It’s another slow week for home video, as the only major theatrical release moving to the small screen is a love story featuring Alex Pettyfer and Gabriella Wilde.
2½ stars (out of four)
Rated PG-13 for sexual content, brief partial nudity, some language and teen partying
Available on: Blu-ray, DVD, digital download and on demand
With only a handful of notable exceptions, movie romances – even the good ones – are sappy. In part, that’s because the genre forces filmmakers to address one of the deepest and most complex human emotions in the span of minutes. Naturally, this necessitates short cuts, many of which lead to extreme melodrama and sentimentality. Still, there is something compelling about the romance genre even when it fails to capture reality.
Like most of its peers, “Endless Love” has problems. The film is a remake of the like-titled, 1981 movie by Franco Zeffirelli, and its derivative nature is part of the trouble. The plot of the film relies almost entirely on unlikely actions from the leads, the melodrama is slathered on thick and several key characters come off as lightweight, comic book sketches. Still, I liked it.
“Endless Love” is not a great film. In fact, one could successfully argue that it’s really bad. But there is something winning about co-writer and director Shana Feste’s presentation.
The action centers on David (Alex Pettyfer), a popular pretty boy who has long dreamed of getting to know his beautiful high school classmate, Jade (Gabriella Wilde). Although Jade looks like a model and has brains to boot, she never connected with her classmates. Mainly, this is because her older brother, Chris, died of cancer, forcing her entire family into mourning. Rather than participate in typical high school shenanigans, Jade descended into books, becoming a stellar student and earning admission to a prestigious medical school.
Despite the bright future, Jade realizes she is missing something, and a chance run in with David shows her exactly what that is. David is not only incredibly good looking (it always works that way in the movies), he is charming, thoughtful and impulsive. In fact, he’s almost too good to be true. That does not, however, prevent Jade’s overprotective father, Hugh (Bruce Greenwood), from disapproving of the blossoming romance.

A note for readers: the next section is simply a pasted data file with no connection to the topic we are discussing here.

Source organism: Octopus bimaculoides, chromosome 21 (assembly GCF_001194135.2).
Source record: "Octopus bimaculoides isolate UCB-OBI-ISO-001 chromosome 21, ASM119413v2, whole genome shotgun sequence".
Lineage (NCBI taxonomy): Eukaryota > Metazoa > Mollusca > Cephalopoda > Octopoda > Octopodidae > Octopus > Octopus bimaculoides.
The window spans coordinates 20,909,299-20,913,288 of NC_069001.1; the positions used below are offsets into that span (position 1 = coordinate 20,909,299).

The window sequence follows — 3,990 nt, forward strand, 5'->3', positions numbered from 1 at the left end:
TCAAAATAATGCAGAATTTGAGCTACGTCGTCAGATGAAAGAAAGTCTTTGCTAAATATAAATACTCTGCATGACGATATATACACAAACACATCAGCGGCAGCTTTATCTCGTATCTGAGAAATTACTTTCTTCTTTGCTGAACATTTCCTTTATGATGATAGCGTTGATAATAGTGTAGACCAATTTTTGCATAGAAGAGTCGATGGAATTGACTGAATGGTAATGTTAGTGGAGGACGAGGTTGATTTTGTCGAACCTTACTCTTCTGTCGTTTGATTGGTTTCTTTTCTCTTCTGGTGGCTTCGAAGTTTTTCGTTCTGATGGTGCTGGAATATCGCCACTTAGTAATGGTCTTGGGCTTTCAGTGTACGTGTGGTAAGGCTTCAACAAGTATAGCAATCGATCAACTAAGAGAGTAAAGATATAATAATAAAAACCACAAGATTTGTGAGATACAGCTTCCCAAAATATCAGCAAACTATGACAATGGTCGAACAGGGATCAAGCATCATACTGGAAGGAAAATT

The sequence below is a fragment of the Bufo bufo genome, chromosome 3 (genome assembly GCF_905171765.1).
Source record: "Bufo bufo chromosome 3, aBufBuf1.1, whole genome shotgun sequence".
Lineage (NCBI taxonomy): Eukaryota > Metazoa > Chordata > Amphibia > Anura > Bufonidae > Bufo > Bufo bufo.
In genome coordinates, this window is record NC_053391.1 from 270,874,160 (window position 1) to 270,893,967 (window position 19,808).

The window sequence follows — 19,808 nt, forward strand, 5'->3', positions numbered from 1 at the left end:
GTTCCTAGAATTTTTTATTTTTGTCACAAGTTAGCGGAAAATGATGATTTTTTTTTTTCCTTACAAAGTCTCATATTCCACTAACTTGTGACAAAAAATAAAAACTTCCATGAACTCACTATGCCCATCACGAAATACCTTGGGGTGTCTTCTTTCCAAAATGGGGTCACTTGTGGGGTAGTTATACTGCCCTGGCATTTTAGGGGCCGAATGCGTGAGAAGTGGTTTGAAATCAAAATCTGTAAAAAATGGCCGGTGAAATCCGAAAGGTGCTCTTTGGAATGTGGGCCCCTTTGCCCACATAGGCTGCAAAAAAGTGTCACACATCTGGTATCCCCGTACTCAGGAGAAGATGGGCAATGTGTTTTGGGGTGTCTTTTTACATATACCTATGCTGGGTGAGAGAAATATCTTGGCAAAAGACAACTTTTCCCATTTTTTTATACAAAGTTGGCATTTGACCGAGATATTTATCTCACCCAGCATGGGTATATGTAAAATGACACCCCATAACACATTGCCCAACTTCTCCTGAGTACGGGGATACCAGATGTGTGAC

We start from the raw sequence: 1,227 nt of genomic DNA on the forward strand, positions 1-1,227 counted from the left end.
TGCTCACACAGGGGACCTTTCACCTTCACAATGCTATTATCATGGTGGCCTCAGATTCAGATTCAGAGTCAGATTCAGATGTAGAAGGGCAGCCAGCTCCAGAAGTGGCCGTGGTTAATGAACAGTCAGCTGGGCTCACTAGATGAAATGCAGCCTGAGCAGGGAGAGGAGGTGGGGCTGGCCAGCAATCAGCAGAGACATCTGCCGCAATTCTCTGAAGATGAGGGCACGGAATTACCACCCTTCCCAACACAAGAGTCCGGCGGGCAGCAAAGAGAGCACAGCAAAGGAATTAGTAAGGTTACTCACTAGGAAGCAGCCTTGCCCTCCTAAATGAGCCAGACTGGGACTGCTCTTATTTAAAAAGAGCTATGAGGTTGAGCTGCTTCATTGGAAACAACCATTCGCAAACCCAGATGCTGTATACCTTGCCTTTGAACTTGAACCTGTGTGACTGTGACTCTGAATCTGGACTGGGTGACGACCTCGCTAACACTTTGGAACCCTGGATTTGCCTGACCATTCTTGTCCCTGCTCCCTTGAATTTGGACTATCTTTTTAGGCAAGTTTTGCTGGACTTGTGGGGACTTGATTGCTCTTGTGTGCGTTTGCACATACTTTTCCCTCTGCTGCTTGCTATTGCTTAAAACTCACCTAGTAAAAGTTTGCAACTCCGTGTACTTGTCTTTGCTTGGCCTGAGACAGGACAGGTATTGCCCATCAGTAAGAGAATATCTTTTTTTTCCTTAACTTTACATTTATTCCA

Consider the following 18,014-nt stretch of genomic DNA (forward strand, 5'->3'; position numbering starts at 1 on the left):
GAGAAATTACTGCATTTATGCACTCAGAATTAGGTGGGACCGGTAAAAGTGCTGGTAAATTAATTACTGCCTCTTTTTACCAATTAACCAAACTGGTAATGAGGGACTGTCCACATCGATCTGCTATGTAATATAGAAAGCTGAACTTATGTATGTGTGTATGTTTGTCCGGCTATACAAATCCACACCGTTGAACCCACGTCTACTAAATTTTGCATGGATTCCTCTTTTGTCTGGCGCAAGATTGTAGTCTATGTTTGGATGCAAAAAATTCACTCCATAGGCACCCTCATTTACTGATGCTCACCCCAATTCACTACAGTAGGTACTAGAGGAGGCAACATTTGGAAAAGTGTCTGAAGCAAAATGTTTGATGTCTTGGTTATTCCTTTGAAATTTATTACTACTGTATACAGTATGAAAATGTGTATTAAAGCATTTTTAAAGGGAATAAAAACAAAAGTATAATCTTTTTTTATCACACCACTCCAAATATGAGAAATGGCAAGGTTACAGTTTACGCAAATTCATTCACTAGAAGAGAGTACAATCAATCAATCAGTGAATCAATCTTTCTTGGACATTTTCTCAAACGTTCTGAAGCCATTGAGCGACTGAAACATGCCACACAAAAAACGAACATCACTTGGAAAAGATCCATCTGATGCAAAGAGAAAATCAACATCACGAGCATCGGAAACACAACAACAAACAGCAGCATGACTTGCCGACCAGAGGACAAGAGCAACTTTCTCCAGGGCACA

Hugh has already lost one child, and he makes it clear that he isn’t going to allow Jade to stray down the wrong path. So, like Romeo and Juliet, Jade and David become star-crossed lovers who must overcome considerable obstacles just to spend time together.
This plot – or something similar – is found in numerous films, meaning there’s nothing novel in the story. This is a frustration, but it isn’t enough to derail the project. Feste’s direction is earnest, and her actors deliver likable, charismatic performances.
Neither Wilde nor Pettyfer are huge stars, but they have great onscreen chemistry. When they kiss, audiences can feel the passion, and when they’re in pain, it’s easy to empathize. Feste moves the action rapidly, making sure viewers don’t have time to meditate on the unrealistic things the characters say and do. She also works nice supporting performances into the framework. Although Jade’s father is presented as more of a character sketch than a living, breathing human, it is always nice to see Greenwood on screen. Also, Robert Patrick gives a strong reading of David’s father, and Joely Richardson is solid as Jade’s mother.
None of this makes the story better, but it does make it entertaining, and sometimes that’s enough.
Blu-ray and DVD extras include a making-of feature.
ALSO OUT THIS WEEK
“Journey to the West: Conquering the Demons”: Writer-director Stephen Chow (“Kung Fu Hustle”) delivers a comic adaptation of the Chinese literary classic “Journey to the West.” The action centers on a young demon hunter who, along with his disciples, embarks on a challenging expedition of self-sacrifice.
“Red River”: This impressive Criterion Collection release gives director Howard Hawks’ first Western the royal treatment. The 1948 drama features John Wayne as a hard-nosed rancher who seeks revenge after his adopted son (Montgomery Clift) betrays him on a cattle drive. Walter Brennan and Harry Carey also star. The Criterion release includes DVD and Blu-ray versions of the film, plus an impressive array of extra features. Also included is a book containing Borden Chase’s “Blazing Guns on the Chisolm Trail,” the serialized Saturday Evening Post story that inspired the film.
“The Life Aquatic With Steve Zissou”: Freshly restored, Criterion Collection release of writer-director Wes Anderson’s amusing, 2004 film about a famous oceanographer (Bill Murray) who mounts an expedition to hunt the shark that supposedly killed his partner. The impressive supporting cast includes Owen Wilson, Cate Blanchett, Anjelica Huston, Willem Dafoe, Jeff Goldblum and Michael Gambon.
“Hitler and the Nazis – Reign of Terror – Hitler’s Pursuit of Global Domination”: This documentary runs nearly four hours in length, and it details Adolf Hitler’s rise to power in Germany as well as the policies he instituted during his reign.
“The Universe” – Season 7: Seven episodes of the History Channel series that explores our natural world. Among other things, this collection considers the mysteries of the Star of Bethlehem, the destruction of Sodom and Gomorrah and the purpose of Stonehenge.
“Sleepaway Camp” – Collector’s Edition: This Blu-ray-DVD combo gives new life to writer-director Robert Hiltzik’s 1983 horror film about a young woman (Felissa Rose) who, after her family is killed in a boating accident, goes away to summer camp. Her vacation turns into a nightmare when residents start dying one by one.
– Forrest Hartman is an independent film critic whose byline has appeared in some of the nation’s largest publications. For more of his work visit http://www.ForrestHartman.com. E-mail him at firstname.lastname@example.org.